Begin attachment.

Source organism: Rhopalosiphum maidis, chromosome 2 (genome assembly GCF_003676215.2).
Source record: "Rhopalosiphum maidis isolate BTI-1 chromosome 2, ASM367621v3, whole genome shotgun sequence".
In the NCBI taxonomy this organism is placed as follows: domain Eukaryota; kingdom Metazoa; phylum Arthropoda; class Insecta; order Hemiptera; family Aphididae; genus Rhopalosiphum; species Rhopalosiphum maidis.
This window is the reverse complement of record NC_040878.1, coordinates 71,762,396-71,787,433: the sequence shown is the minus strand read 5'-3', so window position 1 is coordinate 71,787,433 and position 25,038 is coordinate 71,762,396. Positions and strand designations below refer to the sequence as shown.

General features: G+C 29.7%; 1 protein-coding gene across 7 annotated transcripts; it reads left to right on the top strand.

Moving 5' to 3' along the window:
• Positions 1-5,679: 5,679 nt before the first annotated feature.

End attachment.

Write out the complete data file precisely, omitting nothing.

Source organism: Rhopalosiphum maidis, chromosome 2 (genome assembly GCF_003676215.2).
Source record: "Rhopalosiphum maidis isolate BTI-1 chromosome 2, ASM367621v3, whole genome shotgun sequence".
In the NCBI taxonomy this organism is placed as follows: domain Eukaryota; kingdom Metazoa; phylum Arthropoda; class Insecta; order Hemiptera; family Aphididae; genus Rhopalosiphum; species Rhopalosiphum maidis.
This window is the reverse complement of record NC_040878.1, coordinates 71,762,396-71,787,433: the sequence shown is the minus strand read 5'-3', so window position 1 is coordinate 71,787,433 and position 25,038 is coordinate 71,762,396. Positions and strand designations below refer to the sequence as shown.

General features: G+C 29.7%; 1 protein-coding gene across 7 annotated transcripts; it reads left to right on the top strand.

Moving 5' to 3' along the window:
• Positions 1-5,679: 5,679 nt before the first annotated feature.